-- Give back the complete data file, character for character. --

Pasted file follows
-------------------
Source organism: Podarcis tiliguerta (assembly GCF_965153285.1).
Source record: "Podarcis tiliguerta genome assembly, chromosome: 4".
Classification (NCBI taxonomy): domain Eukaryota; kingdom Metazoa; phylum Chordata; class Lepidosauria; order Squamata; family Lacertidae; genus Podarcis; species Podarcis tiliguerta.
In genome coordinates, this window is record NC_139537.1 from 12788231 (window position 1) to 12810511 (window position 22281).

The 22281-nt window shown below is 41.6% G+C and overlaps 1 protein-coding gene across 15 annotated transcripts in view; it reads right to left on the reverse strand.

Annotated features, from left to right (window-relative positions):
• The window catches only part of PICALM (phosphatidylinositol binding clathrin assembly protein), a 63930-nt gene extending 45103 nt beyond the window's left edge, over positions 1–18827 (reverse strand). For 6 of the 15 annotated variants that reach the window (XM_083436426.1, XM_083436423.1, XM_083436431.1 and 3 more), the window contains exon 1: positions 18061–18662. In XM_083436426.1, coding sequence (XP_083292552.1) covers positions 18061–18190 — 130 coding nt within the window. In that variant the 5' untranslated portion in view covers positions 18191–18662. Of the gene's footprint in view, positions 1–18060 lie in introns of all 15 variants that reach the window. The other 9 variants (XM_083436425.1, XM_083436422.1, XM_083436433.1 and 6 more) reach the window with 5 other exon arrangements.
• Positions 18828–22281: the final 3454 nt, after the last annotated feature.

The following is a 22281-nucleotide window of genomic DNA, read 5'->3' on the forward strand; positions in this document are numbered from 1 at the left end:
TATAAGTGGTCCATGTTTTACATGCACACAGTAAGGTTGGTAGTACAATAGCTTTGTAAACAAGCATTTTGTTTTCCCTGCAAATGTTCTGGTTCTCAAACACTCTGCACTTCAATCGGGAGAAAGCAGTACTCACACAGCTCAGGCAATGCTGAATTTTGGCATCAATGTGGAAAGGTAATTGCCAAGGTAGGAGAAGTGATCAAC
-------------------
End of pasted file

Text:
Source organism: Podarcis tiliguerta (assembly GCF_965153285.1).
Source record: "Podarcis tiliguerta genome assembly, chromosome: 4".
Classification (NCBI taxonomy): domain Eukaryota; kingdom Metazoa; phylum Chordata; class Lepidosauria; order Squamata; family Lacertidae; genus Podarcis; species Podarcis tiliguerta.
In genome coordinates, this window is record NC_139537.1 from 12788231 (window position 1) to 12810511 (window position 22281).

The 22281-nt window shown below is 41.6% G+C and overlaps 1 protein-coding gene across 15 annotated transcripts in view; it reads right to left on the reverse strand.

Annotated features, from left to right (window-relative positions):
• The window catches only part of PICALM (phosphatidylinositol binding clathrin assembly protein), a 63930-nt gene extending 45103 nt beyond the window's left edge, over positions 1–18827 (reverse strand). For 6 of the 15 annotated variants that reach the window (XM_083436426.1, XM_083436423.1, XM_083436431.1 and 3 more), the window contains exon 1: positions 18061–18662. In XM_083436426.1, coding sequence (XP_083292552.1) covers positions 18061–18190 — 130 coding nt within the window. In that variant the 5' untranslated portion in view covers positions 18191–18662. Of the gene's footprint in view, positions 1–18060 lie in introns of all 15 variants that reach the window. The other 9 variants (XM_083436425.1, XM_083436422.1, XM_083436433.1 and 6 more) reach the window with 5 other exon arrangements.
• Positions 18828–22281: the final 3454 nt, after the last annotated feature.

The following is a 22281-nucleotide window of genomic DNA, read 5'->3' on the forward strand; positions in this document are numbered from 1 at the left end:
TATAAGTGGTCCATGTTTTACATGCACACAGTAAGGTTGGTAGTACAATAGCTTTGTAAACAAGCATTTTGTTTTCCCTGCAAATGTTCTGGTTCTCAAACACTCTGCACTTCAATCGGGAGAAAGCAGTACTCACACAGCTCAGGCAATGCTGAATTTTGGCATCAATGTGGAAAGGTAATTGCCAAGGTAGGAGAAGTGATCAAC